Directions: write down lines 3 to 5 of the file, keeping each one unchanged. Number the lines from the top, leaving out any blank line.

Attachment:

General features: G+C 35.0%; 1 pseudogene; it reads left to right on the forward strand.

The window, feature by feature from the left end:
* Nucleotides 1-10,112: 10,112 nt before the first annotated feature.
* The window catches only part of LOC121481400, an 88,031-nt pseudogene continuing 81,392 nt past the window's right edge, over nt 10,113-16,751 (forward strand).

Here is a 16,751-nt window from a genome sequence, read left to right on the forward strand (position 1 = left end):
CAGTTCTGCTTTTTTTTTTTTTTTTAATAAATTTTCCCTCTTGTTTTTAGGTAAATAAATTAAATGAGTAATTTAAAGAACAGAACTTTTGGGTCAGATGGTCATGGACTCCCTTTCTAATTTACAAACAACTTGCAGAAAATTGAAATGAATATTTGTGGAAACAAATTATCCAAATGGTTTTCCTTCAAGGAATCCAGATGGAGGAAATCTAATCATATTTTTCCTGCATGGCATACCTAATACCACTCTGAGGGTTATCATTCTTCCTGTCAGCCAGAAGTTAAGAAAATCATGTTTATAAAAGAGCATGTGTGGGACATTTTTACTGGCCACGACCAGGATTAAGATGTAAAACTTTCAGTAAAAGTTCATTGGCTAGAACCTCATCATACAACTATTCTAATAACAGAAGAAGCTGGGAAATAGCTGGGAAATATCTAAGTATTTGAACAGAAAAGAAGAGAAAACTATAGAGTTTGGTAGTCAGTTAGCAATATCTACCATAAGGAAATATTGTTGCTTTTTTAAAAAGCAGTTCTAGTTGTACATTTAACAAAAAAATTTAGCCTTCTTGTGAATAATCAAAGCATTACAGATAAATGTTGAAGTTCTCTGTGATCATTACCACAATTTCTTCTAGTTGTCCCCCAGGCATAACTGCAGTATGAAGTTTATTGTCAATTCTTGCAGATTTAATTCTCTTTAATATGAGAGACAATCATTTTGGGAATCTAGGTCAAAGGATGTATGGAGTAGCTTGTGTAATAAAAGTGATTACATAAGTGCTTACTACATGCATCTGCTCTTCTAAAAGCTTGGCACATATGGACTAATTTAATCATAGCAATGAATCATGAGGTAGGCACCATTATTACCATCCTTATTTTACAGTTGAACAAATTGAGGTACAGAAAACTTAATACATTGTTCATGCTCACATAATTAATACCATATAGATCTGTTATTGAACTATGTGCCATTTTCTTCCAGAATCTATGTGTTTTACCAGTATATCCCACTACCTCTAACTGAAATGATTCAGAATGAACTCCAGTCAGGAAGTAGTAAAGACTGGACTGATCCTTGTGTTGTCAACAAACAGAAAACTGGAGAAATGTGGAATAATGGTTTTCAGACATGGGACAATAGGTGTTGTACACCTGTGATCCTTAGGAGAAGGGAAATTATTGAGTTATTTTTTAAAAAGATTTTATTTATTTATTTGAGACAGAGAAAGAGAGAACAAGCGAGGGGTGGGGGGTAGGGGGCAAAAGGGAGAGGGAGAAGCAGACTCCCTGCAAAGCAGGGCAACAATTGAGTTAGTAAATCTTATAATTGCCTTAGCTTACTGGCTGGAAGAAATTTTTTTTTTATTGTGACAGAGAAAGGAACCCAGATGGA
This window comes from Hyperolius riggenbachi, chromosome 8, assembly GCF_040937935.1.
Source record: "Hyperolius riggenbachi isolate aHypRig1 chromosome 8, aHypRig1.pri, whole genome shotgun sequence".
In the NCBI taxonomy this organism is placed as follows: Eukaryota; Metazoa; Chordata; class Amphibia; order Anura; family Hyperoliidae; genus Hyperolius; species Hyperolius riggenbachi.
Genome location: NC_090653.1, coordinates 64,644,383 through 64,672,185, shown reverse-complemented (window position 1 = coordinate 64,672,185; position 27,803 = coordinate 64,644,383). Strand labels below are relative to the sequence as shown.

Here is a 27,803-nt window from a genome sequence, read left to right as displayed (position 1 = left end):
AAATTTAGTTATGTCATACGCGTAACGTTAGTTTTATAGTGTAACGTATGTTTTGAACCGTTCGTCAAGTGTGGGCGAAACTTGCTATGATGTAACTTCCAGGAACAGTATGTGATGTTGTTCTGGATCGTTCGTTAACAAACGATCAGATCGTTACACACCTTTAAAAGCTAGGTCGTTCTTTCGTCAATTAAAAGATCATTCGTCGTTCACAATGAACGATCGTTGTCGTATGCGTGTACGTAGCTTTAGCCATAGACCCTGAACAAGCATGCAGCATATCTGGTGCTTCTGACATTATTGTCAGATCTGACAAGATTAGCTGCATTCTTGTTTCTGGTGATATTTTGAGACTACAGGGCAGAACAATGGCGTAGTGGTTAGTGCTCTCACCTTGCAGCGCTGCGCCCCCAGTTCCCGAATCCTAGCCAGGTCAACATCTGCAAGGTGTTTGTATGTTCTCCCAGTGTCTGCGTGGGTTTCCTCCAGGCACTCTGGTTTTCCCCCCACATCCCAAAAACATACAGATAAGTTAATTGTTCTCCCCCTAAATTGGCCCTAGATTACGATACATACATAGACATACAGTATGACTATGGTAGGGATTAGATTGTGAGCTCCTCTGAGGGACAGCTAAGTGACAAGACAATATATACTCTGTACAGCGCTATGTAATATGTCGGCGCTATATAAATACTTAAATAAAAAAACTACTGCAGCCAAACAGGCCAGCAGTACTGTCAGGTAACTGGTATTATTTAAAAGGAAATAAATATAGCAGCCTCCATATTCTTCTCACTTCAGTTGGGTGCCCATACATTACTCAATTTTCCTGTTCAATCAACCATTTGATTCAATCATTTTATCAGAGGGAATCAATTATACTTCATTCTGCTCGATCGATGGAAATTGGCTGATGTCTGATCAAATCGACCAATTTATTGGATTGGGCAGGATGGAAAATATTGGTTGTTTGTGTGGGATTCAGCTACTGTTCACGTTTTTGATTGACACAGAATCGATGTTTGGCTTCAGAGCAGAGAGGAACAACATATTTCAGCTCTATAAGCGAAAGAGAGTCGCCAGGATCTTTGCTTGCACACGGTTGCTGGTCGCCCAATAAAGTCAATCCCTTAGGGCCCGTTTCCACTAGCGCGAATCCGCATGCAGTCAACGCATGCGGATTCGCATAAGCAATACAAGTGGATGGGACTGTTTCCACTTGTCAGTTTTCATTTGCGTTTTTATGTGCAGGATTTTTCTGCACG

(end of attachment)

* Nucleotides 1-10,112: 10,112 nt before the first annotated feature.
* The window catches only part of LOC121481400, an 88,031-nt pseudogene continuing 81,392 nt past the window's right edge, over nt 10,113-16,751 (forward strand).

Here is a 16,751-nt window from a genome sequence, read left to right on the forward strand (position 1 = left end):